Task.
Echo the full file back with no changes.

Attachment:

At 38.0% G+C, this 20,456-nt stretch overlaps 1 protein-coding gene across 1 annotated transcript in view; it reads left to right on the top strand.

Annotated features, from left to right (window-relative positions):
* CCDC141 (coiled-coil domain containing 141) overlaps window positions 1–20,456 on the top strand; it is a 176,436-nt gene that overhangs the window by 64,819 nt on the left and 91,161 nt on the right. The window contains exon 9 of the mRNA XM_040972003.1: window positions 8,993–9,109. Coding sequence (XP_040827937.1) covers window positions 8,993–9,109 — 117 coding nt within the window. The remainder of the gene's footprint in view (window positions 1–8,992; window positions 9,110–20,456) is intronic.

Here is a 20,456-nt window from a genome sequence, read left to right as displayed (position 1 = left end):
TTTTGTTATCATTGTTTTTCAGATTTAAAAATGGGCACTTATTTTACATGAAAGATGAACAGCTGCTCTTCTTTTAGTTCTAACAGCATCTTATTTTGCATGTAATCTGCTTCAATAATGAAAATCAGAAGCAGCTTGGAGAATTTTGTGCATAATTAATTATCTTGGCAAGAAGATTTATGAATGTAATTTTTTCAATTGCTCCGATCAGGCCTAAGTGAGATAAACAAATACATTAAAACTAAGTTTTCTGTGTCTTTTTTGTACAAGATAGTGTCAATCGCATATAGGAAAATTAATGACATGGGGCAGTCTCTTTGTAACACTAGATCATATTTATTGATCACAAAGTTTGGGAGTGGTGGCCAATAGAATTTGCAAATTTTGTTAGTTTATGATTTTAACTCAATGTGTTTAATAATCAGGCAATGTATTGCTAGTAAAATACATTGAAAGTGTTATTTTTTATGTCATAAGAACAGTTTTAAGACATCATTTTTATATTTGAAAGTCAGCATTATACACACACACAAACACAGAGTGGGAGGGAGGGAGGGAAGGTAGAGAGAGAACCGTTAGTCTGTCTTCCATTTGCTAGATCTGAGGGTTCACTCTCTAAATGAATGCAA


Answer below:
At 38.0% G+C, this 20,456-nt stretch overlaps 1 protein-coding gene across 1 annotated transcript in view; it reads left to right on the top strand.

Annotated features, from left to right (window-relative positions):
* CCDC141 (coiled-coil domain containing 141) overlaps window positions 1–20,456 on the top strand; it is a 176,436-nt gene that overhangs the window by 64,819 nt on the left and 91,161 nt on the right. The window contains exon 9 of the mRNA XM_040972003.1: window positions 8,993–9,109. Coding sequence (XP_040827937.1) covers window positions 8,993–9,109 — 117 coding nt within the window. The remainder of the gene's footprint in view (window positions 1–8,992; window positions 9,110–20,456) is intronic.

Here is a 20,456-nt window from a genome sequence, read left to right as displayed (position 1 = left end):
TTTTGTTATCATTGTTTTTCAGATTTAAAAATGGGCACTTATTTTACATGAAAGATGAACAGCTGCTCTTCTTTTAGTTCTAACAGCATCTTATTTTGCATGTAATCTGCTTCAATAATGAAAATCAGAAGCAGCTTGGAGAATTTTGTGCATAATTAATTATCTTGGCAAGAAGATTTATGAATGTAATTTTTTCAATTGCTCCGATCAGGCCTAAGTGAGATAAACAAATACATTAAAACTAAGTTTTCTGTGTCTTTTTTGTACAAGATAGTGTCAATCGCATATAGGAAAATTAATGACATGGGGCAGTCTCTTTGTAACACTAGATCATATTTATTGATCACAAAGTTTGGGAGTGGTGGCCAATAGAATTTGCAAATTTTGTTAGTTTATGATTTTAACTCAATGTGTTTAATAATCAGGCAATGTATTGCTAGTAAAATACATTGAAAGTGTTATTTTTTATGTCATAAGAACAGTTTTAAGACATCATTTTTATATTTGAAAGTCAGCATTATACACACACACAAACACAGAGTGGGAGGGAGGGAGGGAAGGTAGAGAGAGAACCGTTAGTCTGTCTTCCATTTGCTAGATCTGAGGGTTCACTCTCTAAATGAATGCAA